• rvs

    Peter’s earlier blog post about Lectio Divina ( a Benedictine hermeneutic) comes to mind. The concept of literal inerrancy (vs spiritual inerrancy, for example), as interpreted by some evangelicals, has produced an industry of hermeneutical bullying, which usually begins with a sentence like this: “no, no, no, you must use my apparatus in order to scry the Scriptures correctly.”

  • Just Sayin’

    I have ordered a copy of this book from my local Christian bookstore. Apparently it has been published in the UK already but not yet in North America? They said they would try to obtain a copy from the UK for me.

    In the meantime, can someone (Christopher Hays perhaps) list some capable introductions to historical criticism? I’ve had difficulty finding ones pitched at my level: intelligent, graduate level, non-specialist/general reader (no Hebrew or Greek).

    I’m excited about this book. I think we need at least six more similar books published every year for the next ten years or so! Just to catch up.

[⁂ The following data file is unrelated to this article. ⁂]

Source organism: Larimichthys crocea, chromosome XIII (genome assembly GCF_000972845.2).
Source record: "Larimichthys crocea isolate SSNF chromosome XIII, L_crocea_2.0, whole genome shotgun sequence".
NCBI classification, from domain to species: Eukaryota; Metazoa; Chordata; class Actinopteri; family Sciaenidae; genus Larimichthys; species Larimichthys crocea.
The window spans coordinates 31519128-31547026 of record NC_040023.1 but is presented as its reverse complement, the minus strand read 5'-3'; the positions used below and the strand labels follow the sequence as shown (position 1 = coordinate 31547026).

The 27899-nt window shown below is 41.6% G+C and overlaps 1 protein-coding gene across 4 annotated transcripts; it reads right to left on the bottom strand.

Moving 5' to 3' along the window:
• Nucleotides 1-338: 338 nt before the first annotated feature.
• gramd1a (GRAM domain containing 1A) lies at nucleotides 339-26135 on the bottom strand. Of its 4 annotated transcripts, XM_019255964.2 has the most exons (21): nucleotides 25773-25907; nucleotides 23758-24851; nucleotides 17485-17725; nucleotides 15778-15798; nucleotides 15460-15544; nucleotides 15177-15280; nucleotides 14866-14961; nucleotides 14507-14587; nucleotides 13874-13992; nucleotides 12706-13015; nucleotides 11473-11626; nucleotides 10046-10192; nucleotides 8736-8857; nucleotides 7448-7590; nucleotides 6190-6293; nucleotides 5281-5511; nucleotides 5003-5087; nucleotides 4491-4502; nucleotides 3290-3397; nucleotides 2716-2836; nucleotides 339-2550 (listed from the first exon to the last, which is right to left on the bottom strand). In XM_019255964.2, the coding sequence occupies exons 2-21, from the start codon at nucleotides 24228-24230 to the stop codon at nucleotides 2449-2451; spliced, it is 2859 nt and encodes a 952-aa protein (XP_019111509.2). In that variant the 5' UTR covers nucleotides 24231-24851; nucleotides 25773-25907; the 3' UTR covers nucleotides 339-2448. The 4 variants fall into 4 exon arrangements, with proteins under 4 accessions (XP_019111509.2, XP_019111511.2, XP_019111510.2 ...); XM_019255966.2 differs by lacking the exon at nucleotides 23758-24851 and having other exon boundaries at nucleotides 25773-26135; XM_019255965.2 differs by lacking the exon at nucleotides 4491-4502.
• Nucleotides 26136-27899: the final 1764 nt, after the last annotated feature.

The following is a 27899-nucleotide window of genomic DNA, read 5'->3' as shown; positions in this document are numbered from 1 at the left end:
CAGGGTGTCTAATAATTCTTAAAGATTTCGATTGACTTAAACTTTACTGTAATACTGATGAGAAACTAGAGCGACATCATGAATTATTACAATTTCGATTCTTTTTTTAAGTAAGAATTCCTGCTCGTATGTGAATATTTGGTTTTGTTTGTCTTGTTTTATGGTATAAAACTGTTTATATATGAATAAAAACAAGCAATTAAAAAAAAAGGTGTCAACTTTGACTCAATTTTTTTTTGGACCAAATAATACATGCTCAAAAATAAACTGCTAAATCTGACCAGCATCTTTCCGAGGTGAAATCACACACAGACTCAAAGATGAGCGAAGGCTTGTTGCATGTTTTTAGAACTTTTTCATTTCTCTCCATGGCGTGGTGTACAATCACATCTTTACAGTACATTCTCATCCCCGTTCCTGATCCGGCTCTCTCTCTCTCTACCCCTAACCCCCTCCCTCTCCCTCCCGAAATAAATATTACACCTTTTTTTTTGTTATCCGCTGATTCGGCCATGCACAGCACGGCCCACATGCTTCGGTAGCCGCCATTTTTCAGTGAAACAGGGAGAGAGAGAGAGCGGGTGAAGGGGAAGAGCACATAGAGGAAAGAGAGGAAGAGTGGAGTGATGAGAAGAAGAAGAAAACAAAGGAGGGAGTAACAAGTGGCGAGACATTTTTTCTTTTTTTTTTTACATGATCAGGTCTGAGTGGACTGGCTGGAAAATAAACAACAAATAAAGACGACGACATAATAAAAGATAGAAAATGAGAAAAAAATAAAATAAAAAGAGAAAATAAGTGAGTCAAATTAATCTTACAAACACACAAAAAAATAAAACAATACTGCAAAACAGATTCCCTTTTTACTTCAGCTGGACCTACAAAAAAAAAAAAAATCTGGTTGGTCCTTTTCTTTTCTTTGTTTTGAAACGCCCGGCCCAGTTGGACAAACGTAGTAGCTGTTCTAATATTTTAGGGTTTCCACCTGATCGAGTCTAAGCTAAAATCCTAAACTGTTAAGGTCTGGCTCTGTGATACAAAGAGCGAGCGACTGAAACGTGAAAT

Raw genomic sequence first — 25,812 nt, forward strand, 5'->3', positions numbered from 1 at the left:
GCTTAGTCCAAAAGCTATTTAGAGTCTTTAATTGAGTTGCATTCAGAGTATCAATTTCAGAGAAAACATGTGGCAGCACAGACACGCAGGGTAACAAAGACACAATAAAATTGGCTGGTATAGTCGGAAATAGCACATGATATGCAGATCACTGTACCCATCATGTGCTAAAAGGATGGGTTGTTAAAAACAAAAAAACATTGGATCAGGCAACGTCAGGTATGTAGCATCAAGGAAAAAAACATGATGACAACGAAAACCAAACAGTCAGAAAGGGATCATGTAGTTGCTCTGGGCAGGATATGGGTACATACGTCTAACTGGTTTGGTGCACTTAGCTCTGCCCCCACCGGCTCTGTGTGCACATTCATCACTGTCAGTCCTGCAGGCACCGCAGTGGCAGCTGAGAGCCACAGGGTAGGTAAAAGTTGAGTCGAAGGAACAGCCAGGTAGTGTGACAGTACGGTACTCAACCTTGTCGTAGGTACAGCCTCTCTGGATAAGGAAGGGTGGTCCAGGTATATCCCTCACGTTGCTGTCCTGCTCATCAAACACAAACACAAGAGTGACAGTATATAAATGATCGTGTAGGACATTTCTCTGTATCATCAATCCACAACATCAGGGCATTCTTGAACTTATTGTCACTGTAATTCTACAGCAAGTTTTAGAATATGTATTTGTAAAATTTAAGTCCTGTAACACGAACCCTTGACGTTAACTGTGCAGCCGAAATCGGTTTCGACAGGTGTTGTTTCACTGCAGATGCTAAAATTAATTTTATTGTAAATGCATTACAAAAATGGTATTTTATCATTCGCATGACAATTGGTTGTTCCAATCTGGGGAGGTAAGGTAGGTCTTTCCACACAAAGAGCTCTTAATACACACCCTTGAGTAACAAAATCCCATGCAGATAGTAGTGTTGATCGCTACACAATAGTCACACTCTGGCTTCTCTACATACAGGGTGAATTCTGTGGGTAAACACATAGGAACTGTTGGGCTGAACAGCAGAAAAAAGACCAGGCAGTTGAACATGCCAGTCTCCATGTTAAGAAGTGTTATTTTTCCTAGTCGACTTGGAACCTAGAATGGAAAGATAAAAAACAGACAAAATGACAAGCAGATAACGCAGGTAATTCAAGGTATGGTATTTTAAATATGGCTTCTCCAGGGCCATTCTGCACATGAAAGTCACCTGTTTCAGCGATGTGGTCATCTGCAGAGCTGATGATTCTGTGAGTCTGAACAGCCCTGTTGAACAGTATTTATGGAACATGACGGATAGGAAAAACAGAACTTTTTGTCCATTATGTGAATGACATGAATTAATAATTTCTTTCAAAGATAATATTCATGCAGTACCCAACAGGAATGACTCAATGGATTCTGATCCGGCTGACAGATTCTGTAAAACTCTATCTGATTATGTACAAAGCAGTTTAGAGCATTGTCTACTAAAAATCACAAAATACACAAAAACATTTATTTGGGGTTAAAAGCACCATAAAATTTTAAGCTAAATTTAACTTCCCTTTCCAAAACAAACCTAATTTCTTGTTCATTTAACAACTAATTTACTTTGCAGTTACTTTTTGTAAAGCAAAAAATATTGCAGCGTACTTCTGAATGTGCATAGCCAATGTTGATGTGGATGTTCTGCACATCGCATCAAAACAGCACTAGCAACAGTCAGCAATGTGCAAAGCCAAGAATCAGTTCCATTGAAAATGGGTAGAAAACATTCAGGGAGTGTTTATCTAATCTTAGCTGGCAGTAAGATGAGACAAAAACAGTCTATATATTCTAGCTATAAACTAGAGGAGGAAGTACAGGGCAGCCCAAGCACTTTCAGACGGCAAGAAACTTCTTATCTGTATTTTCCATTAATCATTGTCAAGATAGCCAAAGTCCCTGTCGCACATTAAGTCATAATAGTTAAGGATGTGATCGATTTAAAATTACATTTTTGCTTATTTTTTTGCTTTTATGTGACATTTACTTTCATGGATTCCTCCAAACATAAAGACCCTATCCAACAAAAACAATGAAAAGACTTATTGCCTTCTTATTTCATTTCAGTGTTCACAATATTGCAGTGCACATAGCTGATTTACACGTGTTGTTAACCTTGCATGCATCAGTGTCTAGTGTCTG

• Christopher Hays

      Thanks for your interest! The UK imprint is out now, but the US imprint (Baker Academic) won’t come out until the fall. But you should be able to get a copy from SPCK (http://www.spckpublishing.co.uk/shop/evangelical-faith-and-the-challenge-of-historical-criticism/) or amazon.co.uk

      As to non-technical introductions to historical criticism, I really like Steven McKenzie’s book “How to Read the Bible”. He also has a seminary-level collection called “To Each Its Own Meaning”.

      Hope that helps!

      • T’sinadree

        You might also want to try the recently released “The Historical-Critical Method: A Guide for the Perplexed” by David R. Law.

        • Christopher Hays

          That’s new by me; thanks!

    • Christopher Hays